New to motogp.com?Register here

Tickets purchase
VideoPass purchase

A lap of the Laguna Seca circuit

A lap of the Laguna Seca circuit

A lap of the Laguna Seca circuit

The eagerly awaited return of the MotoGP World Championship to the US is only a couple of days away, with the famous Laguna Seca circuit all set to host motorcycle racing's premier-class GP for the first time since 1994.

The 11-turn, 2.238-mile circuit ranks amongst the most technical and challenging tracks and promises to provide thrilling action for the 150, 000 spectators expected this weekend and to the ever growing international TV audience, with MotoGP being broadcasted throughout the world via 47 stations.

motogp.com offers you a first taste of Californian bliss with an excerpt from the 1993 Grand Prix, an onboard video from race winner John Kocinski's Cagiva.

Laguna Seca circuit was inaugurated in 1957 on a small plain 250 metres above sea level and 12 Km to the east of Monterey in the state of California.

This circuit has been modified only very slightly over the years, but more recently several areas have been remodelled to comply with the strict safety regulations laid down by the International Federation of Motorcycling. The track layout has not been altered but the escape routes and the levels of safety have been improved for the MotoGP race.

The track configuration is somewhat peculiar with corners that are not found on any other circuits in the World Championship. The most famous part of the circuit is without doubt the "Corkscrew", a very slow chicane taken at approximately 60 Km/h and situated on a sharp down slope which can give you a bout of vertigo if you go through it on foot!

Another point in the circuit worth mentioning is the start/finish straight which is very short and also made up of two slight changes in direction with the added problem that just before the second small change in direction there is a bump in the track surface where the bikes will literally take off in the air at more than 270 Km/h. This will be one of the key points to watch out for because it is potentially a dangerous part of the track, but also one which will mark out the differences between the top riders.

Just before the "Corkscrew" corner there is another change in the track level, where the bikes will almost certainly lose contact with the track, and it comes just before the sharp braking point going into the "Corkscrew".

The drop just after the "Corkscrew" is also very spectacular. It has two fast corners taken at 135 km/h leading up to the steep slope which leads to the very slow corner (60 Km/h) going into the main straight. This could be considered a good overtaking point.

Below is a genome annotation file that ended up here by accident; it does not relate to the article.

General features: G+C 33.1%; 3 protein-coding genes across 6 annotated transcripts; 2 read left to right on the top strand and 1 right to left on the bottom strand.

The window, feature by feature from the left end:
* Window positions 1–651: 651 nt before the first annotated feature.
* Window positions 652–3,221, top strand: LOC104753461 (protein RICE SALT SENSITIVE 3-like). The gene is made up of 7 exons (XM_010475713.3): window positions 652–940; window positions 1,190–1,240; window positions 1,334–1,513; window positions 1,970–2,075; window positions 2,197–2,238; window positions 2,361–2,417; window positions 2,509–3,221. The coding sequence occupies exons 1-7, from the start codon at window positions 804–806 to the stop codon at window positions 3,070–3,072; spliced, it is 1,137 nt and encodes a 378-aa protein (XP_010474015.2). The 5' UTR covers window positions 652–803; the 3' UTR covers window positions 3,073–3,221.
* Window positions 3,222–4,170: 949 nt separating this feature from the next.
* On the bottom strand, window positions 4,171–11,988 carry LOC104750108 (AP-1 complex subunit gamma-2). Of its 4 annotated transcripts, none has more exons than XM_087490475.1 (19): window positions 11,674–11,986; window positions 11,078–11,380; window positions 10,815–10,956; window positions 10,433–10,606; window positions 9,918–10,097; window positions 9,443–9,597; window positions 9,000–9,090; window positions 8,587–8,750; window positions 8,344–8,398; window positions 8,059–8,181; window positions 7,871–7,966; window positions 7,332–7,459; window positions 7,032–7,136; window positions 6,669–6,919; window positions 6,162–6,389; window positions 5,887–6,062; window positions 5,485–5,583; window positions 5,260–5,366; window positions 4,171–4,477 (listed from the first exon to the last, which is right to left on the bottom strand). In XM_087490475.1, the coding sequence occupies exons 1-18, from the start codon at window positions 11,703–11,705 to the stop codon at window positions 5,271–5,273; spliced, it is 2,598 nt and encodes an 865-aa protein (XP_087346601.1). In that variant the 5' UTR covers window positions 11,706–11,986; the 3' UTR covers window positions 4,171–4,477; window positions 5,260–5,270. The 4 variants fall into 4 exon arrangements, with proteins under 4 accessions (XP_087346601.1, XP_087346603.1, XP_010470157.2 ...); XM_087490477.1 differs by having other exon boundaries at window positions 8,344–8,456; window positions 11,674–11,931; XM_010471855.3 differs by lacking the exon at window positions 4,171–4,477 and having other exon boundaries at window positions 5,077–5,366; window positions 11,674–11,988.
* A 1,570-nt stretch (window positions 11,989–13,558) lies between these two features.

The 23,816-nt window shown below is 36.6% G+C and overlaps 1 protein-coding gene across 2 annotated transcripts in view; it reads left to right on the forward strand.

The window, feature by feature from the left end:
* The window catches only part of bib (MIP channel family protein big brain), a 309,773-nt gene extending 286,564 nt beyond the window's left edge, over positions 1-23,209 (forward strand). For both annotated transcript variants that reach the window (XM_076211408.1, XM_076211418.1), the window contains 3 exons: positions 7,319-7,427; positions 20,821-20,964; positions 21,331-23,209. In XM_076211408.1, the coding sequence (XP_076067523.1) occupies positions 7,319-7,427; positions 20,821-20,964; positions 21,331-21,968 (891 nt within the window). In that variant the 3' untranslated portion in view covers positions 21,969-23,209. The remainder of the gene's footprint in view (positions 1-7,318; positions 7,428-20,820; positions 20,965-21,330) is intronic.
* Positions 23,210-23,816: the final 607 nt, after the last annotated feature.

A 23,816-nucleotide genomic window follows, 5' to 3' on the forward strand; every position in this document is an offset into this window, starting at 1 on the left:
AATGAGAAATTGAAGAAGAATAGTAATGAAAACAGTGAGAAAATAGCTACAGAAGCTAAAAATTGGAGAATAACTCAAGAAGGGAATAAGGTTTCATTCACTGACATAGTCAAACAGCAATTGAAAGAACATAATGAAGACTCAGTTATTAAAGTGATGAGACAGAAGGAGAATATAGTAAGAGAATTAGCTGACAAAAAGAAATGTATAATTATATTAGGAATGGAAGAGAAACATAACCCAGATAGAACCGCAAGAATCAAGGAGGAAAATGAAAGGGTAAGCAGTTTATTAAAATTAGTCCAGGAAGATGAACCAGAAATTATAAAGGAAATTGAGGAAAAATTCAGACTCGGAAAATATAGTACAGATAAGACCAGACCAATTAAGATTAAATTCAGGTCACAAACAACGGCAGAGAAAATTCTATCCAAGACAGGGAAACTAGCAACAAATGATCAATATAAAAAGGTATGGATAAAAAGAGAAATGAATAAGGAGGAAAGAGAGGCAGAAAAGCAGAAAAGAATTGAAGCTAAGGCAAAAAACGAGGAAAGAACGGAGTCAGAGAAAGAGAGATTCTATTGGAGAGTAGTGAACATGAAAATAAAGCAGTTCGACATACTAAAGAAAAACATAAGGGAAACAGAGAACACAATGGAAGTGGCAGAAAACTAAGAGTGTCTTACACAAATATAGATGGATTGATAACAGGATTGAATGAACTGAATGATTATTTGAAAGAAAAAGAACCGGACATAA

Regarding the technical set-up of the bike at Laguna Seca, very short gear ratios must be used – possibly the shortest in the entire World Championship. With top speeds on the straight being relatively low at around 280 km/h, and with a couple of corners taken at less than 70 Km/h, it is unlikely that the teams will make use of a normal 6-speed gear change. More likely they will only employ 5 gears, and the sixth will be redundant (normally, in situations where not all gears are used, it is the first gear that is redundant).

In MotoGP bikes where the power is delivered at low revs, only five gears can be used without losing acceleration and we also save valuable hundredths of a second by eliminating an unnecessary gear change on the straight.

Regarding suspensions, a hard front fork will be used to withstand the sharp braking in the "Andretti Hairpin" and "Corkscrew" corners and also the corner leading into the straight. The rear suspension must also be hard enough to withstand the force exerted in the fast corners and in the rapid change of direction in the "Corkscrew"

The combination of relatively hard front and back suspension with short gear ratios means that teams will experience problems with wheelies in many parts of the circuit. The electronic power delivery control systems will play a significant part in improving the performance of the bikes in this respect at this circuit.

The extra hour of practice given to the teams by the race organisers will be valuable in gaining a good set-up for the bike in time for Saturday's qualification session at a circuit which is so peculiar and where teams have been absent for so many years.

Tags:
MotoGP, 2005, RED BULL U.S. GRAND PRIX

Other updates you may be interested in ›